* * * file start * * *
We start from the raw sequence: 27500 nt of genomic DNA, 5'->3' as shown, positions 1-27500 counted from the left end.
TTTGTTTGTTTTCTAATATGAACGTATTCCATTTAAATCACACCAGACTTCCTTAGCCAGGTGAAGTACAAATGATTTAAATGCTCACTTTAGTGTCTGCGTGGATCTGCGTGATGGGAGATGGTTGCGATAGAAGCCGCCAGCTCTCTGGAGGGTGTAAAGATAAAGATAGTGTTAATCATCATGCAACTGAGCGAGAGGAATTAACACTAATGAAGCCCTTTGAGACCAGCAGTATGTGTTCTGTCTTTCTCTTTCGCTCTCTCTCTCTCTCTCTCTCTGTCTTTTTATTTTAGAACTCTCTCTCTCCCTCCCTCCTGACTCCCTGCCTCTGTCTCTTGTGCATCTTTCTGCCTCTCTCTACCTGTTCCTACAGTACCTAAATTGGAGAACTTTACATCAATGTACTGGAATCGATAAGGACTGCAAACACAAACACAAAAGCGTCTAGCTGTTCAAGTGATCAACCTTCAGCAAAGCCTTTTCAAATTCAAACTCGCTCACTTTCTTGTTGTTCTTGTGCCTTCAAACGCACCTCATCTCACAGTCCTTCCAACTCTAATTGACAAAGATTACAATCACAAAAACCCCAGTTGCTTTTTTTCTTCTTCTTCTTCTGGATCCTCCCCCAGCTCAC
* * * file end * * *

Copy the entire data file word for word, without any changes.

We start from the raw sequence: 27500 nt of genomic DNA, 5'->3' as shown, positions 1-27500 counted from the left end.
TTTGTTTGTTTTCTAATATGAACGTATTCCATTTAAATCACACCAGACTTCCTTAGCCAGGTGAAGTACAAATGATTTAAATGCTCACTTTAGTGTCTGCGTGGATCTGCGTGATGGGAGATGGTTGCGATAGAAGCCGCCAGCTCTCTGGAGGGTGTAAAGATAAAGATAGTGTTAATCATCATGCAACTGAGCGAGAGGAATTAACACTAATGAAGCCCTTTGAGACCAGCAGTATGTGTTCTGTCTTTCTCTTTCGCTCTCTCTCTCTCTCTCTCTCTGTCTTTTTATTTTAGAACTCTCTCTCTCCCTCCCTCCTGACTCCCTGCCTCTGTCTCTTGTGCATCTTTCTGCCTCTCTCTACCTGTTCCTACAGTACCTAAATTGGAGAACTTTACATCAATGTACTGGAATCGATAAGGACTGCAAACACAAACACAAAAGCGTCTAGCTGTTCAAGTGATCAACCTTCAGCAAAGCCTTTTCAAATTCAAACTCGCTCACTTTCTTGTTGTTCTTGTGCCTTCAAACGCACCTCATCTCACAGTCCTTCCAACTCTAATTGACAAAGATTACAATCACAAAAACCCCAGTTGCTTTTTTTCTTCTTCTTCTTCTGGATCCTCCCCCAGCTCAC